Police Headquarters - We need one that we can afford.
The headline in the March 30th, Times said, "New Police Headquarters Scrapped". That is really not an option. There are several parts of the current buildings which range from the 1900's, to 1950's to 1970's, that do not work in any reasonable fashion. The evidence and labs are particularly inadequate. The computer room is housed in a fashion that does not provide for efficient operation or energy use.
The problem is one of math. The Penny for Pinellas budgeted funds totaled $50 million. The new projected receipts are $32 million. The plan that was submitted proposed spending $64 million. The current headquarters is 130,000 square feet. The plan proposed a 230,000 sq ft building and a 400 car parking garage. The original plan included an indoor police shooting range and a 250% expansion of the stolen bike storage area. That plan was revised down to 200,000 square feet.
Now, let me suggest some starting assumptions:
1) A newly planned headquarters should be more space efficient than the existing buildings so even the same space can function as bigger if well planned. Meeting rooms can serve multiple areas as an example.
2) Those portions that require large AC loads like computer rooms and some of the evidence areas should be separated conditioned. This reduces the need to heat and cool large areas to meet the needs of the computers and large refrigerators that store evidence.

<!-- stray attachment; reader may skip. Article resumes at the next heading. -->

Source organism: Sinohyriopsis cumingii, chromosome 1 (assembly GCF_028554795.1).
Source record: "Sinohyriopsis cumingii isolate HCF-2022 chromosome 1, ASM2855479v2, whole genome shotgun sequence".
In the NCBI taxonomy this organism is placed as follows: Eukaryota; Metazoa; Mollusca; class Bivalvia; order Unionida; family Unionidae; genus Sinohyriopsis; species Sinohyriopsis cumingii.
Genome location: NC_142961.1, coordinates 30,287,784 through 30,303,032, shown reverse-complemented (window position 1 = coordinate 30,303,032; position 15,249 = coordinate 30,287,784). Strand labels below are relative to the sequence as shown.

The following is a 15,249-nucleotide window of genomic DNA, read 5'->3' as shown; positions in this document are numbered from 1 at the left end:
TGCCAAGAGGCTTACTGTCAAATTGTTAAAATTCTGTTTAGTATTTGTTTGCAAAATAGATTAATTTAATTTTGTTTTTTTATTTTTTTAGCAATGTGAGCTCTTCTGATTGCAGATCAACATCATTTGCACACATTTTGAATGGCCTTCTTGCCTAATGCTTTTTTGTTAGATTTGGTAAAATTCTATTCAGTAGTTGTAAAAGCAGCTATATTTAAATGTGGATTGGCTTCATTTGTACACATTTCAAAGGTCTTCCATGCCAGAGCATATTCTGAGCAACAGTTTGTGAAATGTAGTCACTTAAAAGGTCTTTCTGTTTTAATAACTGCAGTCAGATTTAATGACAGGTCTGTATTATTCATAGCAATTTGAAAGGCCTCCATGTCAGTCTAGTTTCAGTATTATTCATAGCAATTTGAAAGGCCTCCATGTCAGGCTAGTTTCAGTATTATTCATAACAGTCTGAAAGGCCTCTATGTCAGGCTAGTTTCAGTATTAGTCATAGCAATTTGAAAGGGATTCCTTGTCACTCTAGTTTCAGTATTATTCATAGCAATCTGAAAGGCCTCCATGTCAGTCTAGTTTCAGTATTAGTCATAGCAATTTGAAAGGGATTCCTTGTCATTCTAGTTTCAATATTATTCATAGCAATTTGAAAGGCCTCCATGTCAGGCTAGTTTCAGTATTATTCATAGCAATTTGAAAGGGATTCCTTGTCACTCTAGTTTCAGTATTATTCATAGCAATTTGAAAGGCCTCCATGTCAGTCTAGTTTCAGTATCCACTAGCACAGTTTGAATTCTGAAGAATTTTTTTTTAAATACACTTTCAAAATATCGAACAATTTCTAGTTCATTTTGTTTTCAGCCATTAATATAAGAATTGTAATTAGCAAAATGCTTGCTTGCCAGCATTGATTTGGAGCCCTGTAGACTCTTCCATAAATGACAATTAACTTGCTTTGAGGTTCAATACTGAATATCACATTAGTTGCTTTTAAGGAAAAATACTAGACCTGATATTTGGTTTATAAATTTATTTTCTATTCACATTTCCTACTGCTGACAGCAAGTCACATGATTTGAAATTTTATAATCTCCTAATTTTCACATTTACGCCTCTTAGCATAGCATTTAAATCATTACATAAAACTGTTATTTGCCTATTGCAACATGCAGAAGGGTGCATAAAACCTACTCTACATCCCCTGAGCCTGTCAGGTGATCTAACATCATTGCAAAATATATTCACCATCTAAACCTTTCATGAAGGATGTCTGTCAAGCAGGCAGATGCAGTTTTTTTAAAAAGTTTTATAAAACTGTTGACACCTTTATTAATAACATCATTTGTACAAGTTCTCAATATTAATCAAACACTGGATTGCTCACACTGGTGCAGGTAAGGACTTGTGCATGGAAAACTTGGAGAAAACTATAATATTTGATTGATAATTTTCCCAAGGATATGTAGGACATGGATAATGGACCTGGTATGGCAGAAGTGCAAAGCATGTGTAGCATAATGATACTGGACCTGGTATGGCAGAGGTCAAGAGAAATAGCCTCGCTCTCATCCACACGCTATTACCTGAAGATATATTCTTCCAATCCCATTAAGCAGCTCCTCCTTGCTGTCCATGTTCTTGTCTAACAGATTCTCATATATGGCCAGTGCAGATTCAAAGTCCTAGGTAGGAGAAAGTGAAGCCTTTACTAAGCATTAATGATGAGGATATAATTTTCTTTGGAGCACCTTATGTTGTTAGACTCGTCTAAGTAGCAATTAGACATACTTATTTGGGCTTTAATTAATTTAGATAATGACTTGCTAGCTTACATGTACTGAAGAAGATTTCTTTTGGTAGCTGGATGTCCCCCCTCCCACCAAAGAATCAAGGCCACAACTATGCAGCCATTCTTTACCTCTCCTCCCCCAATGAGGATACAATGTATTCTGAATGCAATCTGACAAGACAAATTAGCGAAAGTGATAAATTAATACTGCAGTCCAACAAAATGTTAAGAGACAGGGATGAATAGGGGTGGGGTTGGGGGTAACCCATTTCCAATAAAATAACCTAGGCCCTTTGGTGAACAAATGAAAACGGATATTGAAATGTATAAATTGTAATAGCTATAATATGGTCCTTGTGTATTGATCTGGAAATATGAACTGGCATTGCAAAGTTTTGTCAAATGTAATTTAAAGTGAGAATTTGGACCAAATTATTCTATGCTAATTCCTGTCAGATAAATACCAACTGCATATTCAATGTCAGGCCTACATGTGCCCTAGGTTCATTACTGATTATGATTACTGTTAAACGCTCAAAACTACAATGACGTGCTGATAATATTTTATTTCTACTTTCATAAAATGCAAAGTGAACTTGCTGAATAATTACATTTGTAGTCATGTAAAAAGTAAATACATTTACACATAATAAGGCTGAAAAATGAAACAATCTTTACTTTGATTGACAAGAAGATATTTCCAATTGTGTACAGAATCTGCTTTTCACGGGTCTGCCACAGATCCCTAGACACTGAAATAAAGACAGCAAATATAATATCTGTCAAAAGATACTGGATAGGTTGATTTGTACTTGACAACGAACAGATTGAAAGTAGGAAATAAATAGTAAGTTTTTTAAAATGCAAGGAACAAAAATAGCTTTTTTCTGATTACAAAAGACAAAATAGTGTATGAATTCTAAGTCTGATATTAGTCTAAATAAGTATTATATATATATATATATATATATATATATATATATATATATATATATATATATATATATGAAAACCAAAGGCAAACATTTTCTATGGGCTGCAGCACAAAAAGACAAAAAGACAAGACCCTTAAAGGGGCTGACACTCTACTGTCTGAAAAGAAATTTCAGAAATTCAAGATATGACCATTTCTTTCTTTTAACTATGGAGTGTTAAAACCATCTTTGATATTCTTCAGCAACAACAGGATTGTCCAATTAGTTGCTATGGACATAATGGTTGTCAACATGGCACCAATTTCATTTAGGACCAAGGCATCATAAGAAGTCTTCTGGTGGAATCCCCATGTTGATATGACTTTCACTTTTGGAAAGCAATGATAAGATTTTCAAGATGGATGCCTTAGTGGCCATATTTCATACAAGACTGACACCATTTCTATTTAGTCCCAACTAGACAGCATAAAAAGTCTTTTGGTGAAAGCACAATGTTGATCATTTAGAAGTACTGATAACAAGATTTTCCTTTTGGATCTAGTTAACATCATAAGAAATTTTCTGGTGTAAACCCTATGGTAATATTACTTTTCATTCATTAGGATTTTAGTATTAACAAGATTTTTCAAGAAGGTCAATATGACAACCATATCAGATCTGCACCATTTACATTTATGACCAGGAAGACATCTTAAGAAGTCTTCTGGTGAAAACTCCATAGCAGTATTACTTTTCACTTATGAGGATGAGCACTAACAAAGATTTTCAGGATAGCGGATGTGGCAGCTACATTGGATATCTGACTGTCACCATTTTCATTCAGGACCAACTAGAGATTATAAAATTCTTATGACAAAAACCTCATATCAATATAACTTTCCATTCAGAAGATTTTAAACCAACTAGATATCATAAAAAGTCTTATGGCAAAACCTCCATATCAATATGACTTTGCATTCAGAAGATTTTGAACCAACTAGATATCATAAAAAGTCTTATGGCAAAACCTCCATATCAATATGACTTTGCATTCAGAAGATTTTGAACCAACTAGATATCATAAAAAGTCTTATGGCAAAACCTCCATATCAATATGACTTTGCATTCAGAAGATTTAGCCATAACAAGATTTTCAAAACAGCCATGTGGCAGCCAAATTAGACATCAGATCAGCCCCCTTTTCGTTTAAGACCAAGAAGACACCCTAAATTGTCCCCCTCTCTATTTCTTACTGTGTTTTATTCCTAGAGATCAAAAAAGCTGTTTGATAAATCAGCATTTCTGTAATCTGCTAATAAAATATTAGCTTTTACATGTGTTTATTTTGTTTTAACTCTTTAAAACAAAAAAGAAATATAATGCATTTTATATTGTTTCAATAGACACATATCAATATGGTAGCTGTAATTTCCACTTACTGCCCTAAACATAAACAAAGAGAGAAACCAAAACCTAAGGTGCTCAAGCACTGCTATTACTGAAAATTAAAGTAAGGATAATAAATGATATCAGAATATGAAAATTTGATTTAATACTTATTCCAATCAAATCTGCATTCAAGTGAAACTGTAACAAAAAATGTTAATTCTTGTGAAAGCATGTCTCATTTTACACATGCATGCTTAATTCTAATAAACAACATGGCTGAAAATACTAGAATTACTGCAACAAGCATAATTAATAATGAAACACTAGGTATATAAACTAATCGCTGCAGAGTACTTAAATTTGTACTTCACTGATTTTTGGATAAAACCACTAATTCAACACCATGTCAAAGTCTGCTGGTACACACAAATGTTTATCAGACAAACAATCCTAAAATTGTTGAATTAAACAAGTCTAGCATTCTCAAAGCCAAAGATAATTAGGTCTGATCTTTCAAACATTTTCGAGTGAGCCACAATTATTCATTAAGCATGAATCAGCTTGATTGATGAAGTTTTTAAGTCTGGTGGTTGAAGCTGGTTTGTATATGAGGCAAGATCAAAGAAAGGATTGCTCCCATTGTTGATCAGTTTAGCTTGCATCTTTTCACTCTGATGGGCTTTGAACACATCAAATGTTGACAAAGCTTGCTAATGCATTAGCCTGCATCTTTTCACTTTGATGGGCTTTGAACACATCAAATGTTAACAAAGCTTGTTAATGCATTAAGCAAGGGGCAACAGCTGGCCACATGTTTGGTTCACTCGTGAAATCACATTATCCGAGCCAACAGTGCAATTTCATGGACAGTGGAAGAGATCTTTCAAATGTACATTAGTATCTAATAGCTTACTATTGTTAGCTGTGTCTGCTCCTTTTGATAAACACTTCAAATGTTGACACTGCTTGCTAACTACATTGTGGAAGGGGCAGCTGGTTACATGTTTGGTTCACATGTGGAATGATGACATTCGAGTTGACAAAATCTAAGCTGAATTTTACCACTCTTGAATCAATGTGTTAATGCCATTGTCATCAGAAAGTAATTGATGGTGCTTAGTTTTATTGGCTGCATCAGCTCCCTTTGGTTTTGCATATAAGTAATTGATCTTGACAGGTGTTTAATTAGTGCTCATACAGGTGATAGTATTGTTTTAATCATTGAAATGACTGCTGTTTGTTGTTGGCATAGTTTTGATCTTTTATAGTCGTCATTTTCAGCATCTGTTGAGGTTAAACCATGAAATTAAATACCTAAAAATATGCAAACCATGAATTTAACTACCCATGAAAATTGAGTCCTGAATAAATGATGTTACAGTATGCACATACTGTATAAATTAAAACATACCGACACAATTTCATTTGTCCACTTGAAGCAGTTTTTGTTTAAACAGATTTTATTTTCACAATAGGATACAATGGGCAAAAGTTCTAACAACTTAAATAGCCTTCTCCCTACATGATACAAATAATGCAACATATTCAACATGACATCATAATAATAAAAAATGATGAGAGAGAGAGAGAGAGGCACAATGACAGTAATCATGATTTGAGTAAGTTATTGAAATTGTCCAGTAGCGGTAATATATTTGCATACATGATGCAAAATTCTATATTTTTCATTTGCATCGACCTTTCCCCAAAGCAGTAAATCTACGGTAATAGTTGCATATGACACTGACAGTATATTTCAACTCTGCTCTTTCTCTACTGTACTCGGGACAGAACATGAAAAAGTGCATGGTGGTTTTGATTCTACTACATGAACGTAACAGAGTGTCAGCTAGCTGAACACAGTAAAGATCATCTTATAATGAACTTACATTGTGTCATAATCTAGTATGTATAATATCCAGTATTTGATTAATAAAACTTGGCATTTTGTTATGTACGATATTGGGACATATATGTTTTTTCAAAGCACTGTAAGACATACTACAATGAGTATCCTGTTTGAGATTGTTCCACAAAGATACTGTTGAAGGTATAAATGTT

3) A building can be designed to allow for a phased project. If designed well, it can look and function like one building after expansion with little additional cost.
4) 32 Million Dollars is not chump change and can build a significant building.
5) The city and county are in the early stages of discussing a possible merger of communication (911) dispatch. A merger of that section would likely not occur during the first phase of the new building. It would impact the space needed and the operating costs.
6) Most of the police officers report directly to their work sector rather than the headquarters. This lessens the need for additional space.
7) The building planners should be tasked with the job of providing the Mayor and Council with options based upon what money is available now. It is a healthy process to create downward pressure on available funds. This often leads to creative ideas to save money.
The Mayor and Council can not give up on this because money is tight. We can solve this and provide better, more efficient and more functional police services for our community.